15. And also—I am now certain that the guy above is Ravikant, he was in Brahmachari which I watched again last night too :)

  16. Was checking my Hemantda list and suddenly remembered a beautiful number, superb phillum, acting and above all kiddie song-
    “kabuliwaala aaya”-

    Sung by Hemantda , Usha Mangeshkar, Sabita Banerjee, Ranu Mukherjee
    Music by Salil Choudhury
    Lyrics by Gulzar and Prem Dhawan

    The kiddie Child actress Sonu was splendid, now according to imdb, Sonu is male ? and was quite a all rounder.

    Btw Meena’s earlier phillums also, a few, were not weepy weepy like for eg.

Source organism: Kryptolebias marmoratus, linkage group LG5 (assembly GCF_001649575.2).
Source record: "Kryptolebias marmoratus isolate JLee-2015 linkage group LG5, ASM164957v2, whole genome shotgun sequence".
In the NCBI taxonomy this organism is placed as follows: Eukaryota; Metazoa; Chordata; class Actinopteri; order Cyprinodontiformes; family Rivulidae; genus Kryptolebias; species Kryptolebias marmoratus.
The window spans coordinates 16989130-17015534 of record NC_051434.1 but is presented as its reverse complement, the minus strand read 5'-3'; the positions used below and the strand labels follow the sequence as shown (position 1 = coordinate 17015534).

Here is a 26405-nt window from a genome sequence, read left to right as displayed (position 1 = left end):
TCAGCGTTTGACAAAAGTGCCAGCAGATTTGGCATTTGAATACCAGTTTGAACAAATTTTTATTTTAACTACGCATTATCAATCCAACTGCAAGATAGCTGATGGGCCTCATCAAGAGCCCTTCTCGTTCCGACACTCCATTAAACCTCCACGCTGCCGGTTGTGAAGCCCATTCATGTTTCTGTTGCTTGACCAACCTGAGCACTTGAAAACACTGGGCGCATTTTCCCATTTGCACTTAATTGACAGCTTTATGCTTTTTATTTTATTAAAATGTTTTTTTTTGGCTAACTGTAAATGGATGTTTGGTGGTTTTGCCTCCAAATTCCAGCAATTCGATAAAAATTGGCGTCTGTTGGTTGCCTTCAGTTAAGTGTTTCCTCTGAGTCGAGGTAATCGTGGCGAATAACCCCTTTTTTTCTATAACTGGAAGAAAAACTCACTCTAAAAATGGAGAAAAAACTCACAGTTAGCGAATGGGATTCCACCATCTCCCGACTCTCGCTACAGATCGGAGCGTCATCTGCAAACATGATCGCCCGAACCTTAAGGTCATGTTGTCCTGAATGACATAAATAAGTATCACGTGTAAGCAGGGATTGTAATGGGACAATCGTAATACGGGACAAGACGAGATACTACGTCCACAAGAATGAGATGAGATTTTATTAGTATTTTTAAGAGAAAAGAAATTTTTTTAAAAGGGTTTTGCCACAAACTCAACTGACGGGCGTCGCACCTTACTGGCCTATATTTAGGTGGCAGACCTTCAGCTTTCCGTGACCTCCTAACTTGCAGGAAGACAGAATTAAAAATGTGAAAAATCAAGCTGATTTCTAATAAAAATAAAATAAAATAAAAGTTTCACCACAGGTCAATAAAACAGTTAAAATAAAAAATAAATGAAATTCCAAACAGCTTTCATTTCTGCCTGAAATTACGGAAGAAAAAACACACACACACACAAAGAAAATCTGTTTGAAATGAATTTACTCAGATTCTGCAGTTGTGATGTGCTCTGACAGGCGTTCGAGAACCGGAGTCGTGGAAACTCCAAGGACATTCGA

Shararat (1959)
    Miss Mary (1957)
    Mem Sahib (1956)
    Aladdin Aur Jadui Chirag (1952)
    Halaku (1956)
    Shatranj (1956)
    Chandni Chowk (1954) .. on my wish list
    also I am told Tamasha (1952) was a very gd movie, not able to find any print

    …Cheers

    • I’ve seen lots of sparkly beautiful laughing Meena in films from the 50s…that’s what makes me so sad about what happened in her life and her career. I would love it if she were STILL around, sparkling and laughing as she did then :) I’ve written up three of the films on your list here I think.

  17. Hi,
    This reminds me of another movie, that had an excellent subject and Meena played a very different role, unfortunatey the ending wasn’t good, it seemed like the director just lost interest at the end and wanted to complete the movie asap. The songs are good too. Check it out.
    Movie – Chand *ing: Meena Kumari, Manoj Kumar, Balraj Sahni, Pandari Bai. Directed by Lekhraj Bhari and music by Hemant Kumar.